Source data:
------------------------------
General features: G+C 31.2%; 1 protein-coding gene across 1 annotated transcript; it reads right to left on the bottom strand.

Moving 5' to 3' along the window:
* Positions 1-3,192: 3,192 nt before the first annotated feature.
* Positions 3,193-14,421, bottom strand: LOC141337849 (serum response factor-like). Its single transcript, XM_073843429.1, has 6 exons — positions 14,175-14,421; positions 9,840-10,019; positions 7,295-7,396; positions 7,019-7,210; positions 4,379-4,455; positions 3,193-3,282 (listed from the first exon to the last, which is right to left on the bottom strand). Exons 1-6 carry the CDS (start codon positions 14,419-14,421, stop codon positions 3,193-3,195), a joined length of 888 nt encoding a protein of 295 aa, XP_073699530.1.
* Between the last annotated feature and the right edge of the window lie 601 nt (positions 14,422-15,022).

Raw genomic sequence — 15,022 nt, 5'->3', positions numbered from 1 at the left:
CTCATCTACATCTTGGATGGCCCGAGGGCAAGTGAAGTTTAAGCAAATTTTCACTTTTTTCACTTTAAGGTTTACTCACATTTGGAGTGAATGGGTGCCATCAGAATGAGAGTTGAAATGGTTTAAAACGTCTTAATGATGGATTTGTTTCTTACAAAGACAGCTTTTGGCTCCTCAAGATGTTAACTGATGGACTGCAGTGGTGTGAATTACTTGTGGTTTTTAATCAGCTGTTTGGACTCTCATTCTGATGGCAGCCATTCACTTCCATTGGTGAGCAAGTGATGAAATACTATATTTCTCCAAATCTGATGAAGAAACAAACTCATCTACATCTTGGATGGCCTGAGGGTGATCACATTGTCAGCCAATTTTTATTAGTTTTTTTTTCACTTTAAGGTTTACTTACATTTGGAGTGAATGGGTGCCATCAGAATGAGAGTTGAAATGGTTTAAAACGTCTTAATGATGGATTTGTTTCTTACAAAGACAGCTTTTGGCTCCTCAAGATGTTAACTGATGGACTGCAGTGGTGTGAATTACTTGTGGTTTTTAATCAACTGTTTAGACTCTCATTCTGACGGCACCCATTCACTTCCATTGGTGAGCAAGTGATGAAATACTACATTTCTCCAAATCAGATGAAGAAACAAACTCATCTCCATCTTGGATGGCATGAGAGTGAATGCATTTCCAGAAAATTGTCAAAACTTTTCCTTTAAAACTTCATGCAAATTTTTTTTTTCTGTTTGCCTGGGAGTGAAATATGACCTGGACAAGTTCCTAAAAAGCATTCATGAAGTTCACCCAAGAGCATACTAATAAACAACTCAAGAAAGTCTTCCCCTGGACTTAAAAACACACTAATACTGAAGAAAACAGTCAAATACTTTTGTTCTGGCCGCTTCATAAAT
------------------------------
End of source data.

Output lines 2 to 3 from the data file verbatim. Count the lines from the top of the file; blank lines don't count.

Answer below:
Moving 5' to 3' along the window:
* Positions 1-3,192: 3,192 nt before the first annotated feature.